• Retire: Trimming down useless resources that is no longer useful to the business involves building a strategy that entails on optimization of new resources and removal of extra cost. With lesser things to worry about, one can focus on maintaining the resources used by the new business model.
  • Retain:  Not every application needs to move depending on the business case. Hence some sections of a project need migration. Adopting one of the above "R's" will build a strategy to retain those applications, which, according to business are yet not ready to be migrated to the cloud or the applications that were upgraded recently.

Let's talk more about “Lift and Shift”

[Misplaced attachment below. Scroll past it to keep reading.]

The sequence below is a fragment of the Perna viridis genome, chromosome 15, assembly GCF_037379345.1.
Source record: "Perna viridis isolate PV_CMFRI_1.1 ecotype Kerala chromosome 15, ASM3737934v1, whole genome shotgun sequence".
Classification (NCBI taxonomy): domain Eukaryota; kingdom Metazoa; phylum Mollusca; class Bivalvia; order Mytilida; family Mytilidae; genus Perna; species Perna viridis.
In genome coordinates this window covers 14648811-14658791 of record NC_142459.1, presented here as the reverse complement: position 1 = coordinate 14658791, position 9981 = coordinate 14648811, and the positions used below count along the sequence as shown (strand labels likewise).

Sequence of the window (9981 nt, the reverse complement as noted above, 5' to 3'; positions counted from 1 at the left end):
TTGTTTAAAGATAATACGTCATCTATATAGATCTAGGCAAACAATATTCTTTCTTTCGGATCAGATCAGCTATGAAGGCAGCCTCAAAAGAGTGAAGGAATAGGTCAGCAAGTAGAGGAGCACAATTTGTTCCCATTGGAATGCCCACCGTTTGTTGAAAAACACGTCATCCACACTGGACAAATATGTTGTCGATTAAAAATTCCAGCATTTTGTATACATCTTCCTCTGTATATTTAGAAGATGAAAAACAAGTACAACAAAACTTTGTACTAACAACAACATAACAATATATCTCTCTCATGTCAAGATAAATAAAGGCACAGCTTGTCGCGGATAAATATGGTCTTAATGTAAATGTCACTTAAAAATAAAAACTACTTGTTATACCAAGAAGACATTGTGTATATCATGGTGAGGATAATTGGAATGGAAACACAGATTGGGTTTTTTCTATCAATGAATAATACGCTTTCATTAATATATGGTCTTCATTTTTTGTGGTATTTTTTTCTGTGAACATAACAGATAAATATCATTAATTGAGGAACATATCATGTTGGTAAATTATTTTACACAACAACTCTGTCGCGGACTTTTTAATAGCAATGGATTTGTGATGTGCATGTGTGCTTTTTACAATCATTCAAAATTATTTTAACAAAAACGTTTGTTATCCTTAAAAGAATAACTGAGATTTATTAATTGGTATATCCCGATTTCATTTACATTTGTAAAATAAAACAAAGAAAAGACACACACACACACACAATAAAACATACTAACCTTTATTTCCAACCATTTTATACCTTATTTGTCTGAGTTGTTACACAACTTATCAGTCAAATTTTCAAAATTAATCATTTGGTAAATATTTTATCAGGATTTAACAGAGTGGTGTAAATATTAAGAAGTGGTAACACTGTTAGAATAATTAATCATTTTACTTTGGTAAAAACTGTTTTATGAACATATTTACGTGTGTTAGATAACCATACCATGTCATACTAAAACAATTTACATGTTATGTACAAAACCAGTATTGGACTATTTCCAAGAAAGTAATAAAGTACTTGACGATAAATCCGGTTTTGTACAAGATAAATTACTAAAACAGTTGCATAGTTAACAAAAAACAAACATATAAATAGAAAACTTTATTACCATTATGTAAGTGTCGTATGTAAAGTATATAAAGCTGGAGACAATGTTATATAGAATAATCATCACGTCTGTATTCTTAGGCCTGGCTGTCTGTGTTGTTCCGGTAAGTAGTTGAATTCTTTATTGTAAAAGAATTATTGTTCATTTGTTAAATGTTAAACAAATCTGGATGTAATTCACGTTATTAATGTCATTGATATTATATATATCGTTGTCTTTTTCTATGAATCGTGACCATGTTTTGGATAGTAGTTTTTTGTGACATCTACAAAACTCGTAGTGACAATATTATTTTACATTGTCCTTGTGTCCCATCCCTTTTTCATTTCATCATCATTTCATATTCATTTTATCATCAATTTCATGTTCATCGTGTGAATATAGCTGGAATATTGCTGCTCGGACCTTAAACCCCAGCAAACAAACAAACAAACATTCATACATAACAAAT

To get maximum ROI from cloud computing, you have to deeply understand the services available to you, or you’ll just be running the same infrastructure on someone else’s computer. This is lovingly referred to as a ‘lift and shift’ migration — or taking your applications as they run in your data centers and simply replicating them in a cloud environment. The “lift and shift” — or, rehosting — migration strategy involves replicating in-house applications in the cloud without redesigning or re-architecting them. As such, it offers some clear advantages on being fast, highly automated, and easy over other options especially if the migration is large and needs to be accomplished quickly. The major considerations in a lift and shift migration are the compute, storage, and network requirements of the application. They should be mapped from what is currently available in source infrastructure to the matching resources in the cloud provider. There is scope for significant cost savings during the migration, where over-provisioned on-prem resources can be analyzed and mapped to optimal resource SKUs in the cloud. This is a minimal-risk approach to get maximum ROI. Many businesses start out with this approach when they don’t have many engineers with the skill-sets to work in a cloud-first environment. Replicating the existing application does not require a great deal of depth of cloud knowledge. There are also some workloads that simply can’t be refactored because they’re third-party software or it’s not a business priority to do a total rewrite. Simply shifting to the cloud is the end of the line for these workloads.